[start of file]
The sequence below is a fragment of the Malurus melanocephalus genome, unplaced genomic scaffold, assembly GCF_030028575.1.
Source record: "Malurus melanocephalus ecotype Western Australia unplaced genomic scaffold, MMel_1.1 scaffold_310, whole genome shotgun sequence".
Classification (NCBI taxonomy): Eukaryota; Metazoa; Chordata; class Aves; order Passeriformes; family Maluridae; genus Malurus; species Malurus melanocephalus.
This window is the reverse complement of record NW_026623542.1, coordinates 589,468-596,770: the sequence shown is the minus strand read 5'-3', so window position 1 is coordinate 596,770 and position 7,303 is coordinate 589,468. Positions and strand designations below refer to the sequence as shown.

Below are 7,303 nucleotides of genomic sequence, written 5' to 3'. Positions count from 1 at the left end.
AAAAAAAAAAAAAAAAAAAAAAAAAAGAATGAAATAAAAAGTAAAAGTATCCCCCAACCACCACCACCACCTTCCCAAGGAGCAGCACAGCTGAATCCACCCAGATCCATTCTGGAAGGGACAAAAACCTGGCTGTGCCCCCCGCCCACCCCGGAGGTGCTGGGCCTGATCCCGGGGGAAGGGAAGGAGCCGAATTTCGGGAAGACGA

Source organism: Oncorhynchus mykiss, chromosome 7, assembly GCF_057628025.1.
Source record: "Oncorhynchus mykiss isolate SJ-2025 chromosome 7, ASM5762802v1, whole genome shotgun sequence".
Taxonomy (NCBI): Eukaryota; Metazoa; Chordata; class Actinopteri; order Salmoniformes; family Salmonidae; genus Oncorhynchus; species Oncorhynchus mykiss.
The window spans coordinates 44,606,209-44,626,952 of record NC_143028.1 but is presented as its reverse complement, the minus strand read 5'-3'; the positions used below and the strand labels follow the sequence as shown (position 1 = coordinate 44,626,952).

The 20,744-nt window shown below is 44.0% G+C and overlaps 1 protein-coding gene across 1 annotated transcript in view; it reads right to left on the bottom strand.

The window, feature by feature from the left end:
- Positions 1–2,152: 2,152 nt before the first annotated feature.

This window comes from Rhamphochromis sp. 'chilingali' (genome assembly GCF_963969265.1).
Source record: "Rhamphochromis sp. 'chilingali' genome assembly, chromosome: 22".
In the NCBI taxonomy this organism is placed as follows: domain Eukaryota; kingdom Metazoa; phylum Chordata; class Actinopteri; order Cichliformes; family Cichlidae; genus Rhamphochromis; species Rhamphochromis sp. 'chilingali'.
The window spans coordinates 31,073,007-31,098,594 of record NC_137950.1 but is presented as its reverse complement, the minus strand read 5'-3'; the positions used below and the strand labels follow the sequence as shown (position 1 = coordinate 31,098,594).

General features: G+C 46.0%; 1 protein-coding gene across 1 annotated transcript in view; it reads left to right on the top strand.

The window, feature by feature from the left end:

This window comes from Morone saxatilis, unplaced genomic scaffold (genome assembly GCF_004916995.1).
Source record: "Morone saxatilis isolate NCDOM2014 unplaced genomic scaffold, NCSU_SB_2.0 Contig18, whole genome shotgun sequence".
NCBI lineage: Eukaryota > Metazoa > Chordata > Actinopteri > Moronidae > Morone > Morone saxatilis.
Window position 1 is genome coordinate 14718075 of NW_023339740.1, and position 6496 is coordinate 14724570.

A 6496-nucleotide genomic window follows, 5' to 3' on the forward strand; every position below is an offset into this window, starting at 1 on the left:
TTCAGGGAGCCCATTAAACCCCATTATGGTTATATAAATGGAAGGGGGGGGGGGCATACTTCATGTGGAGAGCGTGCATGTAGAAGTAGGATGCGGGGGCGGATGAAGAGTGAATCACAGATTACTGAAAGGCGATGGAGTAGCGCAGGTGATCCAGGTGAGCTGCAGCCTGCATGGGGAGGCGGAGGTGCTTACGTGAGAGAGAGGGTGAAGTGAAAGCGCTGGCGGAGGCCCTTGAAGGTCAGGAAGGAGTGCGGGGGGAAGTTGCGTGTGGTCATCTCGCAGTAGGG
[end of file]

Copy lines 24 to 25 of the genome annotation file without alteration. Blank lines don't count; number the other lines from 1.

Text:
A 6496-nucleotide genomic window follows, 5' to 3' on the forward strand; every position below is an offset into this window, starting at 1 on the left:
TTCAGGGAGCCCATTAAACCCCATTATGGTTATATAAATGGAAGGGGGGGGGGGCATACTTCATGTGGAGAGCGTGCATGTAGAAGTAGGATGCGGGGGCGGATGAAGAGTGAATCACAGATTACTGAAAGGCGATGGAGTAGCGCAGGTGATCCAGGTGAGCTGCAGCCTGCATGGGGAGGCGGAGGTGCTTACGTGAGAGAGAGGGTGAAGTGAAAGCGCTGGCGGAGGCCCTTGAAGGTCAGGAAGGAGTGCGGGGGGAAGTTGCGTGTGGTCATCTCGCAGTAGGG